Turkish adventure

I know I’m in extreme post debt at the moment and have many to catch up on, including Norway, Iceland, the Lakes, Scotland, to name a few. However at the risk of messing up the post timeline, I’ll pick up with Istanbul… My Turkish is coming on a treat, I can say hello and goodbye (from both the departer and the departee), yes and no, please and thankyou (informal and formal), I can order turkish tea and fresh orange juice, state that I’m a vegetarian, identify a few types of breads, meze, and various sugary desserts, order tickets (any number from 1 to 4, or 11), and ask for the toilets. Pretty much sorted on the language front!

Today we started out bright and early and headed via the Hippodrome and its ancient obelisks to the Aya Sofya – absolutely stunning. We knew it undergoes pretty much continually ongoing repair work so were preparing ourselves for scaffolding obscuring the interior but it was completely free of scaffolding! Very lucky. The space is just amazing, such a huge dome span free of columns, built 1500 years ago, and constructed over only 6 years, commisssioned by Justin’s favourite and eponymous emperor, Justinian. I particularly liked how the extremely lofty space is so impressive and awe-inspiring, yet is rendered human scale by the decorative ironwork lighting rigs suspended by extremely long supports down to just above crowd level, although I guess on a practical note it makes it easier to change the millions of light bulbs. There is an incredible extent of marble wall cladding throughout the interior but it actually reads as reasonably subtle due to the fairly muted colours – grey-blues, grey-greens, grey-reds, while the remnant mosaics with their glittering gold byzantine tiles are anything but subtle. Amazing that it has been both a church and a mosque and now a museum, and remains intact rather than a lost victim of iconoclasm.

Next we headed to the Blue Mosque, which is still very much a functioning mosque, and were able to walk through the rear and view the building. While also amazingly beautiful (inside and out, in contrast to Aya Sofya which is quite dumpy and plain from the outside) and in almost immaculate condition, it is neither as large nor as technically daring as the Aya Sofya, relying on four enormous columns to support the dome span. I did not feel that the space was ‘neutral’ like the Aya Sofya, due to its ongoing function – I felt a bit of an intruder and didn’t want to hang around too long inside. I felt that it was more intrusive to the poor women rather than the men, as they stay in enclosed areas at the rear to pray, and are divided from the main space where the men are by the constant stream of tourists pouring through.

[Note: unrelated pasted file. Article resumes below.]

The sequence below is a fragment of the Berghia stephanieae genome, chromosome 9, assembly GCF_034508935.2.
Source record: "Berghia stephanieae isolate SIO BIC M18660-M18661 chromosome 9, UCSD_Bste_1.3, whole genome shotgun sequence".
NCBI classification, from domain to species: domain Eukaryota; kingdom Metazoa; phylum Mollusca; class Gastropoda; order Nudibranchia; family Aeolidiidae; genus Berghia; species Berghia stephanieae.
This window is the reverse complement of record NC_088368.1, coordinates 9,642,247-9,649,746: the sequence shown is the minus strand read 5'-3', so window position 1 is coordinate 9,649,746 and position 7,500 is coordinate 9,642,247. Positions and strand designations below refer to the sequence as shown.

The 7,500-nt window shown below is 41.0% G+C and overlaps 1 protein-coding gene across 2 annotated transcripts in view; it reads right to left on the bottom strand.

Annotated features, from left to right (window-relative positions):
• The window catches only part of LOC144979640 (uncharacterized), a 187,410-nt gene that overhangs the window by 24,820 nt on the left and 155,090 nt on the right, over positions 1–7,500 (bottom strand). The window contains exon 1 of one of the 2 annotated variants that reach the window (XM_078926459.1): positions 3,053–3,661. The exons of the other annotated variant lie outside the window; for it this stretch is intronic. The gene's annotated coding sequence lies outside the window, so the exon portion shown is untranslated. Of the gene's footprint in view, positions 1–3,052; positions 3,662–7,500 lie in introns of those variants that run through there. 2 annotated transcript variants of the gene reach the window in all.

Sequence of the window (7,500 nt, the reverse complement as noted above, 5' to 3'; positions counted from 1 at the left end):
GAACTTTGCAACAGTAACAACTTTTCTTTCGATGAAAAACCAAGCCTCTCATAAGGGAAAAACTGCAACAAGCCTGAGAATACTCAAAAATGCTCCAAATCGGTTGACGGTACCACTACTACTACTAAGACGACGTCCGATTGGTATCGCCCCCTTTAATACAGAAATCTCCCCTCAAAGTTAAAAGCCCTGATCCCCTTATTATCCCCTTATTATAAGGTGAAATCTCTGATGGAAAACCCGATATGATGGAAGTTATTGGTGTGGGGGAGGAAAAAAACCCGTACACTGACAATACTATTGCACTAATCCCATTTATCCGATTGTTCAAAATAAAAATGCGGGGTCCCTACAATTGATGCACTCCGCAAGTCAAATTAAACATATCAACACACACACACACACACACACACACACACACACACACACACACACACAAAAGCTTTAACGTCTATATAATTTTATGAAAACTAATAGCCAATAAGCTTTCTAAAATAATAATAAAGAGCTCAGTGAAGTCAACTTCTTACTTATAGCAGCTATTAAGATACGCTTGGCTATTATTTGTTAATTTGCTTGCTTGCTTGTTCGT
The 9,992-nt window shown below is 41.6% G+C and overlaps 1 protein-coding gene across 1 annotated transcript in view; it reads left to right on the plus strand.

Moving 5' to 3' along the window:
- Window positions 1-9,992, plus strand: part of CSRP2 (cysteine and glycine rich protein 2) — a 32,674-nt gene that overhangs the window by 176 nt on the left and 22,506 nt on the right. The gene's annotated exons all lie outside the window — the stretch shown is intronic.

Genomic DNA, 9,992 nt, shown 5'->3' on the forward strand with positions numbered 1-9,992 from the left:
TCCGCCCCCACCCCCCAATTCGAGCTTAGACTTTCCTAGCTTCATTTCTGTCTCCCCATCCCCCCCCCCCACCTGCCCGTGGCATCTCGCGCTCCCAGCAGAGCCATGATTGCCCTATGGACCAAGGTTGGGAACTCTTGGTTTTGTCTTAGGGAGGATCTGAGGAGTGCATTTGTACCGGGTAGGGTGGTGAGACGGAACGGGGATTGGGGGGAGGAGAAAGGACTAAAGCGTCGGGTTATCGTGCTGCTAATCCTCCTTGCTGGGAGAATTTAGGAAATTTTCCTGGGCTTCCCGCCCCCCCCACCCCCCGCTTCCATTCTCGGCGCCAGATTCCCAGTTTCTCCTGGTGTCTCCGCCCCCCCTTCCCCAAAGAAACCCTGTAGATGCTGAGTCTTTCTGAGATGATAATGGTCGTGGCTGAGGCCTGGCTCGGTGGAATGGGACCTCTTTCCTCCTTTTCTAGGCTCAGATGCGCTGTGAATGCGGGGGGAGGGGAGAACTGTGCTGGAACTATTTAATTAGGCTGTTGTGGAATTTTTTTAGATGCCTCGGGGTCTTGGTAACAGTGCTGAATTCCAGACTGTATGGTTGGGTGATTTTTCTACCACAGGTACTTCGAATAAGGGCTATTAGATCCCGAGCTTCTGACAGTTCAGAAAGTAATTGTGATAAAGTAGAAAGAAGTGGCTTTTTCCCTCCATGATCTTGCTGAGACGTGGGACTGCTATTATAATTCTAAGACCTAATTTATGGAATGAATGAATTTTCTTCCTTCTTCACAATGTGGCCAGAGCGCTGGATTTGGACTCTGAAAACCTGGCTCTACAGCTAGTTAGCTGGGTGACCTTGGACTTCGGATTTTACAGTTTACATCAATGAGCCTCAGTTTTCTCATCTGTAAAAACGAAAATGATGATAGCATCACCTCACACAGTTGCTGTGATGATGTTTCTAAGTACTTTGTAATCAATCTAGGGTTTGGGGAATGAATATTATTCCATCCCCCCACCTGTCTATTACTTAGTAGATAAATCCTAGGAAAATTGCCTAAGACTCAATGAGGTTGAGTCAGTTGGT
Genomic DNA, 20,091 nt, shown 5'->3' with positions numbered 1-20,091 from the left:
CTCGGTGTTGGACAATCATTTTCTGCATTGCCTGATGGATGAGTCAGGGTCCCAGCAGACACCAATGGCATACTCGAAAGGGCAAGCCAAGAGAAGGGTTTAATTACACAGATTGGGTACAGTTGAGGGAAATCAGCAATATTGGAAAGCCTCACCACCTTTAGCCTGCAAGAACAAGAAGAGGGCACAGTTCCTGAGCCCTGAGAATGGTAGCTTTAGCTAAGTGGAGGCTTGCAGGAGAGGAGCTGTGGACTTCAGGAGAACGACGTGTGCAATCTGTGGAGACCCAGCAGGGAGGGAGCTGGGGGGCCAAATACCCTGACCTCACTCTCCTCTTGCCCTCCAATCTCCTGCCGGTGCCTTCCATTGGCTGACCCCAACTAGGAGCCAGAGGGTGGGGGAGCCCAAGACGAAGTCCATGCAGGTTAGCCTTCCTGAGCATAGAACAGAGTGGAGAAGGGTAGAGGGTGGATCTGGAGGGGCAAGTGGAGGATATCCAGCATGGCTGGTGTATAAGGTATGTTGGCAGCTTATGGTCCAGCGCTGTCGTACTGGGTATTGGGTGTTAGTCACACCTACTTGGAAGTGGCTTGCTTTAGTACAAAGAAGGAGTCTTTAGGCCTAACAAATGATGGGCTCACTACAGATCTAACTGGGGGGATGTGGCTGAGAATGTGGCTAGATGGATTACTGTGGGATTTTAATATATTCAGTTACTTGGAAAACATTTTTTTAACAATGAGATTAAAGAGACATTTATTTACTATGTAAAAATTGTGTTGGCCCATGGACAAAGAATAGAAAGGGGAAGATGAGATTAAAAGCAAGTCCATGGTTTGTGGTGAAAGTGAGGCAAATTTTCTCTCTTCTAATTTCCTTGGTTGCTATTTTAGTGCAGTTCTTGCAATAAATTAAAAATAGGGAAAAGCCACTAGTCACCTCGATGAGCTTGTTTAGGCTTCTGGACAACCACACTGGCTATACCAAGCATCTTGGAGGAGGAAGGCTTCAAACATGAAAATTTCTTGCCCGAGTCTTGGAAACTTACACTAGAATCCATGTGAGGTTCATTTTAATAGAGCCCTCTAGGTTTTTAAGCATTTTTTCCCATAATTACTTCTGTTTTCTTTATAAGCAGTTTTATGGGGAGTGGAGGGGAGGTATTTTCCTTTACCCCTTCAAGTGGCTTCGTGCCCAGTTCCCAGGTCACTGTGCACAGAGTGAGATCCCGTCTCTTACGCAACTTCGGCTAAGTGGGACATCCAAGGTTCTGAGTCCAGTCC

After this we went underground to the Basilica Cistern – an amazing Roman water storage space about 1500 years old, that although currently at quite a low level can hold 80 000 cubic metres, and I think runs underneath the Hippodrome. The brick vaulted ceiling is supported on 336 columns, through which raised walkways run. The space is quite eery, with dim lighting, dripping ceiling, and ghostly pale carp drifting around in the water. I particularly liked the fact that it was a functional space rather than a show space, so the columns are constructed from leftover bits of other buildings, with a mix of doric, ionic and corinthian columns, odd mismatching parts and a few standout carved stones including a column covered in carved peacock ‘eyes’ and two large medusa heads.

We then headed to the Grand Bazaar, but found it was not really our kind of place – less hassling than the Moroccan souks but also a bit less interesting, although perhaps we didn’t give it a fair go… we gave up with headaches and headed back to the hotel for a quick break before dinner.

Dinner! was fantastic. Found a lovely restaurant and drank Turkish tea while waiting for a free table, then the Bread arrived…. (yes it deserves a capital letter…) large, soft and steaming, scattered with sesame and nigella seeds, blown up like a balloon to the size of a football – perfectly inflated at first then slightly sinking before being torn apart and devoured… fabulous! We also ordered a selection of mixed vegetarian meze, with another Bread! And being too full of Bread to eat main courses we moved straight on to dessert (separate stomach) – a super-syrupy mound of semolina, toasted pine nuts and spices for me, and a turkish rice pudding for Justin. And so to bed, with the intent to visit the Tokapi palace tomorrow…

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2 Responses to Turkish adventure

  1. Great to read some more updates. Keep them coming! Oh, and I want some Bread now 🙂

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  2. Gibbleton Mum says:

    Yep, we’re still here – loving news of your travels and hoping for another post before you hit OZ! xx

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